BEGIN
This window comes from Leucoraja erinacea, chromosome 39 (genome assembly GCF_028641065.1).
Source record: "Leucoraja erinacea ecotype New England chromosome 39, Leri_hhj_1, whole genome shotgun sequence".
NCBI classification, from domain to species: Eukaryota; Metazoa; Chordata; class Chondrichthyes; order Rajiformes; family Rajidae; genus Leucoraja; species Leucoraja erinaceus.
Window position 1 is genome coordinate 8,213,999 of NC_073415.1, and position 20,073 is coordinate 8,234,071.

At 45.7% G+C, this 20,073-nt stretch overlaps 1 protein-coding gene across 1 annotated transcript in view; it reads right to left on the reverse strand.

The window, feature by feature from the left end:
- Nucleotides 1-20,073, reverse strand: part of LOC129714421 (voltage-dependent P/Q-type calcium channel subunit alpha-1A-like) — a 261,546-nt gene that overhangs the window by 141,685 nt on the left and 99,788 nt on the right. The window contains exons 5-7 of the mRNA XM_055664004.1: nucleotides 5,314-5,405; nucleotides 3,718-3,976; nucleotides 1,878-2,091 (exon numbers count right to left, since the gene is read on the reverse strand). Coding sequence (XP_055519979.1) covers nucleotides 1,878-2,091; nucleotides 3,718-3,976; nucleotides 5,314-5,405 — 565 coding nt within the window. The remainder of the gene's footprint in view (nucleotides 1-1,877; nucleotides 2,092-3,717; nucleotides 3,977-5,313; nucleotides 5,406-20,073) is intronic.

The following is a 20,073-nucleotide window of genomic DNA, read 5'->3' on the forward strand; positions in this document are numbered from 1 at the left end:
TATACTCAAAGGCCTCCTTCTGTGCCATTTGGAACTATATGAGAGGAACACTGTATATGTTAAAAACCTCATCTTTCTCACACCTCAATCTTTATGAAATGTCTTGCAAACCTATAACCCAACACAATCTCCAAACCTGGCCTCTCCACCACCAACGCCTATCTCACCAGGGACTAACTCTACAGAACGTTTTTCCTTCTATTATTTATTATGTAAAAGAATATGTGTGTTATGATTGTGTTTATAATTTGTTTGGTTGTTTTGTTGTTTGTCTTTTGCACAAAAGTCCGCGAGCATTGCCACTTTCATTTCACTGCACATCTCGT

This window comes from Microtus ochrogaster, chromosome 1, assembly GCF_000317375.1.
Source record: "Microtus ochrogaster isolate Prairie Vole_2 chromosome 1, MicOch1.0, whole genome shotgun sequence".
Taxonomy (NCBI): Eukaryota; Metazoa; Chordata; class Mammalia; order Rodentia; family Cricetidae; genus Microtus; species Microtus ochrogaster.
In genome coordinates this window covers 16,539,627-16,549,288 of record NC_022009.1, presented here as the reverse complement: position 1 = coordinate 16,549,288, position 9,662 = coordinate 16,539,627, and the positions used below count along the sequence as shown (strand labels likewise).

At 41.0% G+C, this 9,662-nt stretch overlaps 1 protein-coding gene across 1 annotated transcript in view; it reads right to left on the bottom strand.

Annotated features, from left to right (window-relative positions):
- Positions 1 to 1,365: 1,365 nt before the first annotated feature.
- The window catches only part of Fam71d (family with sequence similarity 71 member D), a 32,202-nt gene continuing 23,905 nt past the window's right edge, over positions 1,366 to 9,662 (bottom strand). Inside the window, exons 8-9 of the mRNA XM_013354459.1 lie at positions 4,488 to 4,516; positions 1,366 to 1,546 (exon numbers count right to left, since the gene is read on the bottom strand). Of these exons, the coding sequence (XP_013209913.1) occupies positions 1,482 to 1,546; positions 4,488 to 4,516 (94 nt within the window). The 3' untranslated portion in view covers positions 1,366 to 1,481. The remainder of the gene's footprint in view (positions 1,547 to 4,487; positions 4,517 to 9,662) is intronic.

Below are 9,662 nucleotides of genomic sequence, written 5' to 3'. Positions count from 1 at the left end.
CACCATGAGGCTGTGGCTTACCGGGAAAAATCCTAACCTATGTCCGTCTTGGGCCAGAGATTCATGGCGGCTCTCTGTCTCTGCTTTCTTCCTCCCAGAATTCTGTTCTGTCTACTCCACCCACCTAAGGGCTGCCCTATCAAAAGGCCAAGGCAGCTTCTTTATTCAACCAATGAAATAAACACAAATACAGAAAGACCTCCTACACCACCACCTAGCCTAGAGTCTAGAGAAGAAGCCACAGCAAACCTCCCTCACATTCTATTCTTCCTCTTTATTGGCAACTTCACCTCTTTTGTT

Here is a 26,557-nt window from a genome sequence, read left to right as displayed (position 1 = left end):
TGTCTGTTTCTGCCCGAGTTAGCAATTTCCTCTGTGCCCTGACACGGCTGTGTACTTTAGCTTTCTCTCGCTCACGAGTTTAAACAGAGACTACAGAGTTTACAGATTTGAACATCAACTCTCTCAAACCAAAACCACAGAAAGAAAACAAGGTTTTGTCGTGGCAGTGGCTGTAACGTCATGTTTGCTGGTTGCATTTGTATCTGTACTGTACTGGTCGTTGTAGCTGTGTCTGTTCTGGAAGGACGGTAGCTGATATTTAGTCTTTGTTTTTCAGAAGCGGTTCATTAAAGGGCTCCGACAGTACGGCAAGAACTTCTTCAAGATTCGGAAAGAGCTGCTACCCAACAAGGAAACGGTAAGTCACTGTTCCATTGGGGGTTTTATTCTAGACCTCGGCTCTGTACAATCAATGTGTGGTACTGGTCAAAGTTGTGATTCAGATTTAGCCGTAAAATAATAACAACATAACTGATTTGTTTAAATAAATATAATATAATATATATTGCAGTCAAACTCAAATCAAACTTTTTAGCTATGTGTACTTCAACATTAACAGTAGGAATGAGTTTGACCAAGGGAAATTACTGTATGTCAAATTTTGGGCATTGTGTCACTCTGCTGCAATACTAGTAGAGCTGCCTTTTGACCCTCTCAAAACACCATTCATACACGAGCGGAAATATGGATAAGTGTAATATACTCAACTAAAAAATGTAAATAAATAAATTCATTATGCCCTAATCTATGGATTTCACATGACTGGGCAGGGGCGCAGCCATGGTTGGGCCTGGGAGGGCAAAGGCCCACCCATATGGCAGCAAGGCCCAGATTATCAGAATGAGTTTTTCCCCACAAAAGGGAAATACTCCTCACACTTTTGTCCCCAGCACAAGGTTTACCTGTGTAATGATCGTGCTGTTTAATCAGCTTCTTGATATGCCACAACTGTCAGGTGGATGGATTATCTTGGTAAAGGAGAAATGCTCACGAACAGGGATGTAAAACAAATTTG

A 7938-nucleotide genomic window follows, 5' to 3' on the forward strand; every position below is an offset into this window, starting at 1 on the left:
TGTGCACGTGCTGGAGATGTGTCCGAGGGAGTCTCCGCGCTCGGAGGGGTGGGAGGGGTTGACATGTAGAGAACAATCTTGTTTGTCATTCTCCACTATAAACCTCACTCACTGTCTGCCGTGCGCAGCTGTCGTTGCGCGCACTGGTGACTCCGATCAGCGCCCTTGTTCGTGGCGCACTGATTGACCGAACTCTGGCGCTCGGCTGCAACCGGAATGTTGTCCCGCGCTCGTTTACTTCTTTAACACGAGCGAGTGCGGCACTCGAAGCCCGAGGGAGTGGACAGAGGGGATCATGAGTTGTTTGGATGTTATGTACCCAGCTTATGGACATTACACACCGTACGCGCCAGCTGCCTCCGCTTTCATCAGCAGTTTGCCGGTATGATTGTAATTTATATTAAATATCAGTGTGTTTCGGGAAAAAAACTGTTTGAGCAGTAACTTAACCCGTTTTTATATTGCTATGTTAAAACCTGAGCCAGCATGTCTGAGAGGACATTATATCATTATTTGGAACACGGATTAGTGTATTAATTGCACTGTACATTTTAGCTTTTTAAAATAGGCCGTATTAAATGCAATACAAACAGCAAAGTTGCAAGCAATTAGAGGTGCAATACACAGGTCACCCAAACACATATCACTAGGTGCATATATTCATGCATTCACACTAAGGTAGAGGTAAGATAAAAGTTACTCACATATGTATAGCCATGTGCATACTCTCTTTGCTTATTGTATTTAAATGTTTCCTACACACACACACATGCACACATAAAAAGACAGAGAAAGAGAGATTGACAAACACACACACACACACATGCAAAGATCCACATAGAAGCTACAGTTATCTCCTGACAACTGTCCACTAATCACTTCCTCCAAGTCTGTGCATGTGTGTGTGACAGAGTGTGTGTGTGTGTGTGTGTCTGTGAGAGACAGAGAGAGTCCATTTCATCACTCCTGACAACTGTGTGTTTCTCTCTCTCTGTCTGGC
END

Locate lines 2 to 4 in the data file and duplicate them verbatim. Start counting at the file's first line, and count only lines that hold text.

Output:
Source record: "Leucoraja erinacea ecotype New England chromosome 39, Leri_hhj_1, whole genome shotgun sequence".
NCBI classification, from domain to species: Eukaryota; Metazoa; Chordata; class Chondrichthyes; order Rajiformes; family Rajidae; genus Leucoraja; species Leucoraja erinaceus.
Window position 1 is genome coordinate 8,213,999 of NC_073415.1, and position 20,073 is coordinate 8,234,071.